To swim from thought to expression

What’s the best way to go about turning ideas into reality? This post looks at creativity, communication and inspiration, drawing on wise words from Susan Cain, Tim Ferriss and Brix Smith-Start.

There is nothing like the natural flow of an idea perfectly expressed. The master artist’s brushstroke, the virtuoso guitarist’s strum, the keynote speaker’s clarity and confidence. As effortless, as natural, as swimming through water.

Yet between thought and expression lies a lifetime.* What might seem the most natural flow of expression can be anything but.

Creativity and communication require inspiration, time and ability. Ability might be innate, a talent present from birth. But it might just as easily be a learned skill.

Susan Cain: Natural born killer?

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“Rumour has it that straight in the delivery room, from the get-go, you were a natural born killer on stage. Is this true? Were you born a spectacular public speaker?”

This is Tim Ferriss’ knowing opening gambit in his outstanding January 2019 podcast conversation with Susan Cain (introvert**, author of two wonderful books on introversion – Quiet and Quiet Revolution, and creator of  a hugely successful TED Talk on the power of introverts***)

“Of course, the answer is the complete opposite,” Cain responds, laughing. She talks of her “almost lifelong fear of public speaking.” This fear consumed from her schooldays. In adulthood, she forced herself to overcome it, so that she could share and communicate the insights she attained while working on Quiet.

Through practice, repetition and determination, Susan Cain incrementally built her ability to express her ideas compellingly and in public (each step in this process is beautifully described in the podcast).

Today, Cain is recognised as a leading public speaker. A warm, wise voice. A natural, if you will. I love how Ferriss and Cain discuss this perception of her mastery as a speaker:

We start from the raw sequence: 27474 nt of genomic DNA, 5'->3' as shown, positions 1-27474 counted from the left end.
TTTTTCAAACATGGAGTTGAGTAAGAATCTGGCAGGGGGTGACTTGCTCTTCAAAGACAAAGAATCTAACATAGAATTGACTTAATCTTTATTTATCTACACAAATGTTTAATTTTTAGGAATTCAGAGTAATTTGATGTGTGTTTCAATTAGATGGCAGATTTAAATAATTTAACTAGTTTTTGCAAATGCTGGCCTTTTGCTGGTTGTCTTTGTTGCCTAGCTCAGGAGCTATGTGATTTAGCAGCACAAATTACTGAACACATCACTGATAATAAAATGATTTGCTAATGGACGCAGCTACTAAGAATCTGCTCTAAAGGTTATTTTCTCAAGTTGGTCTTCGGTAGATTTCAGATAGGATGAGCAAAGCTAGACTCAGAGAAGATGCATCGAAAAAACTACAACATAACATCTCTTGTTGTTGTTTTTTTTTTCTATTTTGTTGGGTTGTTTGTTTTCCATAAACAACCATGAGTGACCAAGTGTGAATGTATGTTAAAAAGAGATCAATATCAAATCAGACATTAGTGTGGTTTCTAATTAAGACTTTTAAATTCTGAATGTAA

Tim Ferriss: “When people see the finished product, it’s easy to assume that it comes from an attribute, rather than a skill. A lot of what appears to be natural only appears to be natural as it started off very unnatural.”

Susan Cain: “So often when you see someone who’s really good at almost anything, it’s because they started out exactly the opposite, and then they cared so much about fixing that problem.”

The speaker might still tremble within, but the performance seems as smooth as swimming through water.

Brix Smith-Start: Like filling a swimming pool with a hose

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Swimming also provides a beautiful metaphor for the creative process itself.

Last week, I celebrated seven books that have meant the world to me. The author of one of those books Brix Smith-Start (whose memoir The Rise, The Fall and The Rise I recommend wholeheartedly) kindly responded to her inclusion via Twitter. I asked how her upcoming second book is coming along. Brix replied:

“The next book is brewing… It’s like filling a swimming pool with a hose, at some point it’s deep enough to start swimming.”

I love Brix’s image of filling a swimming pool with a hose. This is a perfect metaphor for the creative process – or at least for one potential path from thought to expression.

Sometimes the idea must be allowed to develop on its own**** before the mind/the artist/the creator (delete as appropriate) can dive in, splash around, and explore the beauty of the depths.

Dive in! (Disclaimer: Please be sure there is sufficient water, first.)

DiverDetail

FOOTNOTES

* This line is Lou Reed’s, from the Velvet Underground song Pale Blue Eyes.

** In Quiet, Cain offers a succinct definition of introversion (via Jung):

“Introverts focus on the meaning they make of the events swirling around them; extroverts plunge into the events themselves. Introverts recharge their batteries by being alone; extroverts need to recharge when they don’t socialise enough.”

She goes on to explain why introversion is not necessarily synonymous with shyness:

“Shyness is the fear of social disapproval or humiliation, while introversion is the preference for environments that are not overstimulating. Shyness is inherently painful; introversion is not.”

*** Here is Susan Cain’s TED Talk:

**** What is the correct verb for this process of development? Brix’s band Brix & The Extricated offer some suggestions:

“Cooking? Percolating? Germinating?@jasonbrown001 always tells me to ‘trust my unconscious'”

IMAGES

  • Swimming pool and Brix #Sketchulence by mjcarty.
  • Portraits of Susan Cain via Wikimedia Commons (Here is the first, and here is the second).
  • Diver detail via Wikimedia Commons.

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